Shocking moment carer is caught on hidden camera abusing vulnerable pensioner with dementia by pulling her hair, grabbing her by the nose and force feeding her – as she is jailed for six months
- WARNING: DISTRESSING CONTENT
- Jenny Dady, 29, was a carer for 69-year-old Liz Youngs, who had dementia
- Video footage revealed how the carer had been pulling the elderly victim’s hair
- She also pushed her knuckles into her face and pulled her up by her nose
- Dady admitted ill-treatment or neglect of a person who lacks capacity at Norwich Crown Court on January 18, and was jailed for six months
- Police say Mrs Youngs’ family want footage shared publicly to ‘promote the case’
Footage of a carer abusing a vulnerable pensioner with dementia has been released – following her sentence of six months in jail.
Jenny Dady, 29, was meant to be caring for 69-year-old Liz Youngs, who had limited mobility, but video footage revealed how the carer had been pulling the elderly victim’s hair, pushing her knuckles into her face and pulling her up by her nose.
During the summer of 2019, Mrs Youngs’ daughter Corrina Cunningham, who was living with her in Barford, Norfolk, became concerned after noticing minor injuries on her mother, including bruising and blisters.
They started recording footage on a CCTV camera which was already in Mrs Youngs’ room, and openly visible to anyone entering. Police said that Mrs Youngs’ family wanted footage shared publicly to ‘promote the case’ after Dady was jailed.
On one occasion, Dady had brought along her dog during a visit, and the animal scratched Mrs Youngs, causing deep cuts to her legs.
Dady had been forcing Mrs Youngs to eat and had verbally abused her. She was also constantly using her mobile phone while she was responsible for looking after her.
In November 2019, Mrs Youngs’ family viewed the CCTV footage and it became apparent that Dady had been mistreating Mrs Youngs, at which point police became involved.
Dady admitted ill-treatment or neglect of a person who lacks capacity at Norwich Crown Court on January 18, and was jailed for six months.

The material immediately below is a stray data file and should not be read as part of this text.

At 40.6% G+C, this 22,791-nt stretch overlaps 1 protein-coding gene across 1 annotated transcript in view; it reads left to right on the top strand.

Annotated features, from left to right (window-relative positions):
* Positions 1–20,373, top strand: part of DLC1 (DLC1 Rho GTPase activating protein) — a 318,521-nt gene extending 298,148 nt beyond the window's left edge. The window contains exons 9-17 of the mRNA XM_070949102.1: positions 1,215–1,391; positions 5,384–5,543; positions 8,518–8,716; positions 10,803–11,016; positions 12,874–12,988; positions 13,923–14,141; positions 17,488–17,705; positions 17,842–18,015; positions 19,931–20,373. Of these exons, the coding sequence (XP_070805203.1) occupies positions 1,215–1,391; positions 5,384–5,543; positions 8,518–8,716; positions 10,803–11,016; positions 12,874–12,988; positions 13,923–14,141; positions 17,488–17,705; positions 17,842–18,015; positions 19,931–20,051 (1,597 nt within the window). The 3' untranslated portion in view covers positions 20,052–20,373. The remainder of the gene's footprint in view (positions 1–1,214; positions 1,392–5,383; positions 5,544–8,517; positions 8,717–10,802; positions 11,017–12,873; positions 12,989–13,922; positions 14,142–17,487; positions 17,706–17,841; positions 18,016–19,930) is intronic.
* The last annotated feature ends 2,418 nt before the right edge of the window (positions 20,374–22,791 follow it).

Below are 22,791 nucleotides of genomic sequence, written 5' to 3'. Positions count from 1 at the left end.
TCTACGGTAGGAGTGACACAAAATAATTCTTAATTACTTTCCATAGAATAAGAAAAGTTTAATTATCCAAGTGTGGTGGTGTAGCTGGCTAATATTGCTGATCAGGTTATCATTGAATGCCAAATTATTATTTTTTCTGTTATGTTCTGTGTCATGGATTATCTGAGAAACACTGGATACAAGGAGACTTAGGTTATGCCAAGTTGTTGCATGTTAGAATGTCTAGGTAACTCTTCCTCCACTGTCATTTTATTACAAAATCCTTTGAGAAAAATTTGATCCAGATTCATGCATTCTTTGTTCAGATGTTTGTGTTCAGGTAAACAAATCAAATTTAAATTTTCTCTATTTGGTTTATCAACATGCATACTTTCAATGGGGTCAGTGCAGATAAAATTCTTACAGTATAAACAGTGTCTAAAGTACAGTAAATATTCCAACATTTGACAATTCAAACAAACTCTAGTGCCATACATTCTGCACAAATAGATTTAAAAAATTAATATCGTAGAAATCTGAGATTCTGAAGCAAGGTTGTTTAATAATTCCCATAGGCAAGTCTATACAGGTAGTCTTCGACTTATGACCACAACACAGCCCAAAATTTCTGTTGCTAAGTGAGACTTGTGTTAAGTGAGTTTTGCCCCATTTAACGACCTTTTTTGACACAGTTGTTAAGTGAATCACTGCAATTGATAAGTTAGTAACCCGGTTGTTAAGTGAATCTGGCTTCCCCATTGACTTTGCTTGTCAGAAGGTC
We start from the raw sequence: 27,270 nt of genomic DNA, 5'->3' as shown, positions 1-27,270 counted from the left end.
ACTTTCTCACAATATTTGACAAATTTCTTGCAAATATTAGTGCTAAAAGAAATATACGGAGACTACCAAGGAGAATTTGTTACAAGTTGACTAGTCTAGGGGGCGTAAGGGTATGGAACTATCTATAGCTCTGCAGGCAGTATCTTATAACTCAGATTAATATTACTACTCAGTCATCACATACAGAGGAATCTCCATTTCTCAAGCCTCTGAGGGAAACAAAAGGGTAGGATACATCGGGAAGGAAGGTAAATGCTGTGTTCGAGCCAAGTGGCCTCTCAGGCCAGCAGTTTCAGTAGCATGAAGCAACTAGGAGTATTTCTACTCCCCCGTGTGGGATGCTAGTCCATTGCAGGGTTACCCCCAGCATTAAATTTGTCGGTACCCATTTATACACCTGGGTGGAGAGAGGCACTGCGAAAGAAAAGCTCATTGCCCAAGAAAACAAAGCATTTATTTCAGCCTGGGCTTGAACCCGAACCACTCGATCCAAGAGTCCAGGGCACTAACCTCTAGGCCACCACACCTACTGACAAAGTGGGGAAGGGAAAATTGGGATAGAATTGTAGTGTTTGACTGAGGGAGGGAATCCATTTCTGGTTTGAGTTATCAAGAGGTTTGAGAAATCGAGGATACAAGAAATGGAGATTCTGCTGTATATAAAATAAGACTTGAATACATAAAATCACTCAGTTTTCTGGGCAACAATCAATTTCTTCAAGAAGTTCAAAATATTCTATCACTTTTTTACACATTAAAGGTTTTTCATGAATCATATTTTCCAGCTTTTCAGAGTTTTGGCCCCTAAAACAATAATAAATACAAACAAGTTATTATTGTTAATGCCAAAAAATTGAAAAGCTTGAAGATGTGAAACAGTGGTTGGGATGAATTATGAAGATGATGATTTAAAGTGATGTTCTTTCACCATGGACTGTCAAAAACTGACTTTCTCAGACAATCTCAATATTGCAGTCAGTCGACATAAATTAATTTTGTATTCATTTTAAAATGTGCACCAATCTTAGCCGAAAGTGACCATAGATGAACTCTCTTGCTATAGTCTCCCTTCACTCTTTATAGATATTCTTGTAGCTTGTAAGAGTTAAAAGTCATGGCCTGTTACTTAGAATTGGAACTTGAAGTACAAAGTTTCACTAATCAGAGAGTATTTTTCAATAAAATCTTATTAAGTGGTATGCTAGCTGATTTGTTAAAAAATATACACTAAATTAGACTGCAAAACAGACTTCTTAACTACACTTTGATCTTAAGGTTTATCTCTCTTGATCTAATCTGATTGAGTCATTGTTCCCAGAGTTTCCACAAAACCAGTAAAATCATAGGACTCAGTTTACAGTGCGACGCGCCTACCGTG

Releasing distressing footage from the case, Norfolk Police said: ‘We know the release of this CCTV has attracted strong opinions, which we completely understand. It is difficult to watch.
‘Careful consideration is given in the release of such material. In this case, the family of Liz, wanted this footage shared publicly to promote the case.’
Mrs Youngs’ daughter Corrina said: ‘Sadly, mum passed away during the investigation, which makes it so much harder to come to terms with, knowing that she was poorly treated in the last year of her life.
‘I was mortified when I found out this had been happening.
‘I felt guilty for not being able to protect her when she needed it and that this had happened under our own roof.
‘We trusted Jenny and thought she genuinely cared for mum but she betrayed this trust in the worst possible way.
‘I found it really difficult to watch the footage, it made me feel physically sick.
‘I couldn’t bear the thought of Jenny being in a position to care for other people’s loved ones and abuse them in the way she did my mum.
Dady had been forcing Mrs Youngs to eat and had verbally abused her. She was also constantly using her mobile phone while she was responsible for looking after her
‘I’m glad we acted on our concerns and got the camera and I would encourage anyone in a similar position to do the same.’
Detective Constable Gemma Weeks, who led the investigation, said: ‘Dady was in a position of trust and left to care for an extremely vulnerable woman who had no means of protecting herself or raising the alarm to relatives.
‘She abused this trust, treating Liz with little care; handling her roughly by pushing and pulling her.
‘On one occasion after a shower, Liz was left for almost 30 minutes in her wheelchair with wet hair and just a towel covering her lap.
‘Many incidents were captured on CCTV which makes for very unpleasant viewing.
‘No one would want their loved ones treated in this way, particularly those who are vulnerable and have limited capacity, which is why it’s important we seek justice in these cases for the victims and their families.’
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